Back To CourseEconomics 102: Macroeconomics
15 chapters | 111 video lessons
Jon has taught Economics and Finance and has an MBA in Finance
Go with me as we take an air balloon ride far above the clouds. Air balloons are great for seeing the big picture, and that's what we want to do in macroeconomics. As we look down, we can see the clouds opening up and everything underneath the clouds down below. We're flying over two different countries, and we can see both of them at the same time from this height. On the left side is the land of Macro, where everything is big. Pizzas are 50 slices. Buffets go on for 100 yards. (Why's everything always about food in this course?) Department stores are big - five stories big. Everything is big in Macro. Right next door is the nation of Mini - where everything is small. Cars are small - mini Cooper small. Houses are small. Dinners are even smaller; however, I hear mini golf is pretty big there.
From where we are, we can begin to see something strange. There are some numbers written in the hillsides of both countries. That's right; someone named Bob has mowed the grass on the hillside in the shape of numbers, which happen to be the real GDP of each nation. What a coincidence! This year's real GDP can be seen by those traveling in hot air balloons, helicopters, airplanes and of course, weird aliens with telescopes (otherwise known as 'economists').
Anyway, suppose that in the land of Macro, real GDP is equal to $1.8 trillion. On the other hand, the land of Mini has a real GDP of only $600 billion. The question we want to answer is this: how well off are these two countries? With only this information, you'd probably say that the land of Macro is better off, right? So would I! As you can see, the real GDP is higher in the land of Macro: $1.8 trillion is definitely bigger than $600 billion.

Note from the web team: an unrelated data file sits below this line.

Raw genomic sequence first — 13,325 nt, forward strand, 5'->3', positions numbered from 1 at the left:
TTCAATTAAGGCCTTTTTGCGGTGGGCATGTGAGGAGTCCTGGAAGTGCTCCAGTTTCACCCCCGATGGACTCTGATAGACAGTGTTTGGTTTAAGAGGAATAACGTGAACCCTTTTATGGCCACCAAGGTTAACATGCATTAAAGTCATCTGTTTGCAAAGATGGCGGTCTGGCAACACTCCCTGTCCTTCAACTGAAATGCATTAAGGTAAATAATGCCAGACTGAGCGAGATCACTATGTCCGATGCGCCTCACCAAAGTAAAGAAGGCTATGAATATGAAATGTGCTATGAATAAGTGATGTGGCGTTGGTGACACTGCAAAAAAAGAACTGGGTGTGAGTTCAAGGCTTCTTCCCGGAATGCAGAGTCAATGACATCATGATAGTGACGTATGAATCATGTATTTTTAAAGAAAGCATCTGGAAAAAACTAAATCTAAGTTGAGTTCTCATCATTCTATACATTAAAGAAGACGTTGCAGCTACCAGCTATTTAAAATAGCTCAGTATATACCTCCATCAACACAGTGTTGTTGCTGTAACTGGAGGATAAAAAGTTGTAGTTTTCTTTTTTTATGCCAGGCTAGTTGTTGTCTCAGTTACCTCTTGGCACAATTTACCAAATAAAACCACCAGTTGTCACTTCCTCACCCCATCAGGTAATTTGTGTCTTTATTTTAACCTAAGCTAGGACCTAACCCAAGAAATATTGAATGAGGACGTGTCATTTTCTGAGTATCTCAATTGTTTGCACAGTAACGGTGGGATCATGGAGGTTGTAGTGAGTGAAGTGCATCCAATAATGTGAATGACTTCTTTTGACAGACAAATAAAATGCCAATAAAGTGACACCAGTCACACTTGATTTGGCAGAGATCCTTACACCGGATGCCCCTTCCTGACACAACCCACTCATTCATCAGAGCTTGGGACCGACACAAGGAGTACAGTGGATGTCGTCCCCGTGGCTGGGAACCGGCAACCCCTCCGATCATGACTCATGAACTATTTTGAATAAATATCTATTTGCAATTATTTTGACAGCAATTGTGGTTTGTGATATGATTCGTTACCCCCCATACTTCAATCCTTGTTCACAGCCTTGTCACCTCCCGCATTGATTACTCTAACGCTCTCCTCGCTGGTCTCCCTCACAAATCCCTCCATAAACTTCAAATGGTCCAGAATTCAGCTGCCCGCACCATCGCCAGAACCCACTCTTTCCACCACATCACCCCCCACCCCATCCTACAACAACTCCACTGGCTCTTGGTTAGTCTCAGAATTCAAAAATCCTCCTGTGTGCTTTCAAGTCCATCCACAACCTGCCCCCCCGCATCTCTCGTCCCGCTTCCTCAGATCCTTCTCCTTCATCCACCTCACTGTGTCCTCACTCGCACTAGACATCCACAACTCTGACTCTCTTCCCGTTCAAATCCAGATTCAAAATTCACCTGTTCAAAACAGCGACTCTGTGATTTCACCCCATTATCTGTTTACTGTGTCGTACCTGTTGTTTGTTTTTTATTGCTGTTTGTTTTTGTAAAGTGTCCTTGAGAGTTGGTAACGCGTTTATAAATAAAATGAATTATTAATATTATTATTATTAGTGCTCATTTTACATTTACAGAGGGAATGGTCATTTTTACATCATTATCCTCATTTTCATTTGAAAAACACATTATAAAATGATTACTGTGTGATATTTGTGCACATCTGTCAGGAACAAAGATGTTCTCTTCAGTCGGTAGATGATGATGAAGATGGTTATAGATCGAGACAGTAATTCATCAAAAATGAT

Now, suppose that you take out a pair of super binoculars. As you look more closely, you can see how many people really live in each country. The population in the land of Macro is 1 billion people and the population in the land of Mini is only 8 million people. How well off are the people in the land of Macro compared to the land of Mini?
We can answer this question using what's called the standard of living. Standard of living is an indication of our economic well-being. In other words, it describes the material welfare and the quality of life of the people in a certain country.
Economists measure standard of living using real output per person or what they call real GDP per capita. Real GDP per capita is the value of national output divided by the population. The formula for real GDP per capita is simply: real GDP / population.
So, now we can see that in the land of Macro, the real GDP per capita = $1.8 trillion / 1 billion people, which is $1,800. In the land of Mini, the real GDP per capita is $600 billion / 8 million people, or $75,000.
So, which nation has the higher real GDP per capita? The land of Mini. In the land of Mini, the average person probably has a nicer house and more material possessions. Economists would say this: the standard of living is higher in the land of Mini.
When the real GDP per capita goes up, standard of living goes up. Why does it really matter who has more stuff? Because material things are a key element of economic well-being. A country that's able to produce more stuff with fewer resources is usually able to obtain other important things like food, shelter, clean water and freedom. In addition, people who live in countries with higher real GDP per capita tend to be more educated and live longer.
So, let's talk about the drivers of standard of living. In the long-run, a country's standard of living depends on three things: